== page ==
The Board of Estimates yesterday deferred approval of a $262,000 contract with a Washington lobbyist – but executing the agreement is just a matter of time because, The Brew discovered, the mayor has already signed the document.
While the contract was postponed for one week – hours after we wrote a story about it – there is little chance that it will be critically reviewed or rejected by the board.
That’s because Mayor Stephanie Rawlings-Blake controls three of the panel’s five votes and can therefore win approval of the contract to Van Scoyoc Associates and its chief lobbyist, Kevin F. Kelly.
Nothing less than unanimous approval appears likely. In interviews with The Brew, neither of the board’s independent members – City Council President Bernard C. “Jack” Young and Comptroller Joan Pratt – expressed any reservations about the contract renewal yesterday.
Fees Gotten, Contributions Given
Kelly’s firm has racked up $1,060,000 in city fees since they were hired in 2000 by then-Mayor Martin O’Malley. It has been granted repeated contract extensions by the Board of Estimates without any competitive bidding.
A resident of McLean, Va., Kelly paid $5,000 in campaign contributions to Rawlings-Blake’s 2011 election, state records shows.
In recent years, the lobbyist and his partner, H. Stewart Van Scoyoc, have also given $13,000 to O’Malley, $5,250 to U.S. Senator Barbara Mikulski, $5,000 to the Maryland Democratic Central Committee, and $28,000 to the campaign committees of Lt. Gov. Anthony W. Brown and his running mater, Ken Ulman.
$300 an Hour
Kelly, a lawyer who worked 11 years for Barbara Mikulski in both the U.S. House and Senate, has not responded to emails and phone calls to his Washington office seeking comment.
But details of his agreement with the city emerged yesterday from documents filed by the city.
As a “senior principal,” Kelly will be paid $300 an hour by the mayor’s office, while members of his team will be paid between $100 and $200.
The firm will be able to charge up to $10,916 per month for its activities and submit up to $10,000 in expenses over the two-year renewal period.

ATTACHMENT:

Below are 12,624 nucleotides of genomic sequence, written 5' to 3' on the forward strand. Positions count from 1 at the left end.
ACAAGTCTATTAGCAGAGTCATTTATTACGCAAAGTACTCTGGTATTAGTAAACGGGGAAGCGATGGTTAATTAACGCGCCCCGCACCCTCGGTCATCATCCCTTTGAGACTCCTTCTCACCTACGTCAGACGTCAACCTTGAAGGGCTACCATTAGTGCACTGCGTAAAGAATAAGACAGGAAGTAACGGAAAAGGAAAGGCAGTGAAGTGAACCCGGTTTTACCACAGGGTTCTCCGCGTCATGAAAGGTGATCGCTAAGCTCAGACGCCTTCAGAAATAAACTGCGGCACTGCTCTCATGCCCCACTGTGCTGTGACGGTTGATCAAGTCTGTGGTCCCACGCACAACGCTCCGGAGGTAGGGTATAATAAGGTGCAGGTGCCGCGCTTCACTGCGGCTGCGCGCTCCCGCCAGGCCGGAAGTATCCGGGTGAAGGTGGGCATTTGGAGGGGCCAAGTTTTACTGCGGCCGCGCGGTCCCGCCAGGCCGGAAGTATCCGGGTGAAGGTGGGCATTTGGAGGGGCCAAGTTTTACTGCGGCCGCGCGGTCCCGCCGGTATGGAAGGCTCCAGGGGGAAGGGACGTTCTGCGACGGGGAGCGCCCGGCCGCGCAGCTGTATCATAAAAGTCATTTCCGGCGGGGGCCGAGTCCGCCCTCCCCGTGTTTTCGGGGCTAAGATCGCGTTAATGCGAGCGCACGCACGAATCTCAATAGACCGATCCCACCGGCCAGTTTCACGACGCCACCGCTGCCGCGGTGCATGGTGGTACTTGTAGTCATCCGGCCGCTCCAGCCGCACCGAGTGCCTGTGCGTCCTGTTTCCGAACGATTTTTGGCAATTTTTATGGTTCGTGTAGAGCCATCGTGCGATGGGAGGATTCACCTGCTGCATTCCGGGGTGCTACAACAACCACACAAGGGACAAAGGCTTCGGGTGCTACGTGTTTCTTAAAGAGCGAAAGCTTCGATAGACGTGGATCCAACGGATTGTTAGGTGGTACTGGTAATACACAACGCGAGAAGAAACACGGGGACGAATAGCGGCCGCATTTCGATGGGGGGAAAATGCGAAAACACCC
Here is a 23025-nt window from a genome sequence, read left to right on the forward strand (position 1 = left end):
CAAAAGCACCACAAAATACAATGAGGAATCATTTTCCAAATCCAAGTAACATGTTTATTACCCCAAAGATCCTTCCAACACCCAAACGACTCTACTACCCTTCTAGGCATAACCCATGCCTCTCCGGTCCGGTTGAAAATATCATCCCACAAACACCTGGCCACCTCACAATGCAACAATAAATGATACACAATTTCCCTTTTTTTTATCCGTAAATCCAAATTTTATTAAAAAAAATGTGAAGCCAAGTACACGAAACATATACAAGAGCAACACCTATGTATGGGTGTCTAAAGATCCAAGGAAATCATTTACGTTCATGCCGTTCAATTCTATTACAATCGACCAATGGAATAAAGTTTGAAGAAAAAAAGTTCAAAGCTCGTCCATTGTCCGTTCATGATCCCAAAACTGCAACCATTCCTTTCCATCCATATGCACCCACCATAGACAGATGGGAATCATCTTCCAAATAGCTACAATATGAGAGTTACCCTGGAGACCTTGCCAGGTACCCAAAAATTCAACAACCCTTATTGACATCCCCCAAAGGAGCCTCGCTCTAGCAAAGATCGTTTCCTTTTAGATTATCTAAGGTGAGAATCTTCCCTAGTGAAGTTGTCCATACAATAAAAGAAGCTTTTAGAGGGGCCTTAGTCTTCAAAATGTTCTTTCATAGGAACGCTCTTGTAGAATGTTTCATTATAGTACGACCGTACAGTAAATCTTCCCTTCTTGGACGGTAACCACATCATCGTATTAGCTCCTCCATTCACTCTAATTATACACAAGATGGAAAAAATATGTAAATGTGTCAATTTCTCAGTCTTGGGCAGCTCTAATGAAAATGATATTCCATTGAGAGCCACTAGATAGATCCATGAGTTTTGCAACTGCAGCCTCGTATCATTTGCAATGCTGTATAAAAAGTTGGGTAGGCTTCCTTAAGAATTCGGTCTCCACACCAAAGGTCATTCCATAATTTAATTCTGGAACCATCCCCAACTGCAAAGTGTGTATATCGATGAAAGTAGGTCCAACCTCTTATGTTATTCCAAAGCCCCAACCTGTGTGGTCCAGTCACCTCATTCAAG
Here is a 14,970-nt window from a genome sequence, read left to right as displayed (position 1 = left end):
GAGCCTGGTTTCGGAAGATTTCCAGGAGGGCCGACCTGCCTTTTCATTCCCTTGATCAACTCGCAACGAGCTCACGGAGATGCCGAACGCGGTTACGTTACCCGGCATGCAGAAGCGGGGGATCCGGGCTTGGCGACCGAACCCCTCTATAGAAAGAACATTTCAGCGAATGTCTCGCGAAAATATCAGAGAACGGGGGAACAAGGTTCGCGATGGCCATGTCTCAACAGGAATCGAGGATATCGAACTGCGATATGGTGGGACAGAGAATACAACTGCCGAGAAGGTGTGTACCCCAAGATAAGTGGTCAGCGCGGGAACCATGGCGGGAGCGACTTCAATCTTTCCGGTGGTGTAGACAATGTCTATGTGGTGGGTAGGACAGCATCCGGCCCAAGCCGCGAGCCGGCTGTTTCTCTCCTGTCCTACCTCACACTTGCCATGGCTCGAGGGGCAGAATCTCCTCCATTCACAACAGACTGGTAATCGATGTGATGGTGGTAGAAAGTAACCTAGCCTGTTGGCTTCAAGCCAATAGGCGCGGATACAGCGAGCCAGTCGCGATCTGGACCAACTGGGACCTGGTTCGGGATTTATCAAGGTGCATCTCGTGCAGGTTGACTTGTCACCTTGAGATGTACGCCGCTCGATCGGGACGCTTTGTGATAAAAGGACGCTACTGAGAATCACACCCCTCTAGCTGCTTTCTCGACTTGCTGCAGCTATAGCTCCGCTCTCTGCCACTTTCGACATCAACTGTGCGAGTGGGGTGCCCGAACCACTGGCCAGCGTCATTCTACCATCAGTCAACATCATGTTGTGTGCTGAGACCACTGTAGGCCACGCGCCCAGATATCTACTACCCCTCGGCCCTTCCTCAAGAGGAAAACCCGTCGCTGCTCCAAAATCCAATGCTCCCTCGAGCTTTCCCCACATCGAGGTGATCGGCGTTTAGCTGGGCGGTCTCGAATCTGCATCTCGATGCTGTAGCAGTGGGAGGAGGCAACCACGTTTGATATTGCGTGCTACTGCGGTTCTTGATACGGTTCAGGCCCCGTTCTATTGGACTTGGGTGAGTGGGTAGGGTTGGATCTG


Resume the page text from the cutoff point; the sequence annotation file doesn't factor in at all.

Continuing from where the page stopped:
Van Scoyoc describes itself as “a political champion that the city may not already have.” Its services, it says, will include strategic advice, strategic intelligence, relationship building, legislative advocacy and legislative marketing.
Much of the work will involve working with Maryland’s congressional delegation led by Senator Mikulski. As noted in the agreement:
Consultant’s approach is to put the City in front of its delegation. Consultant shall prepare the City with all of the necessary strategy and background materials, but the City’s selective, active participation is critical to success as a team.
After initial contact with congressional offices are made, Consultant shall then provide the necessary follow up and advocacy activities with staff on the various pieces of the City’s agenda and bring City back to Washington as necessary for selected, carefully choreographed sessions.
Van Scoyoc says it will engage in weekly discussions with the Mayor’s Office of Government Relations between October and mid-February.
It calls this period the busy season for strategizing and advising the city about federal appropriations.
Asked yesterday why the contract was postponed for a week, the mayor said, “I don’t have any information on that.” She said she would be getting an update from her government relations office.
Andrew Smullian, director of the office, did not respond to a Brew request for comment.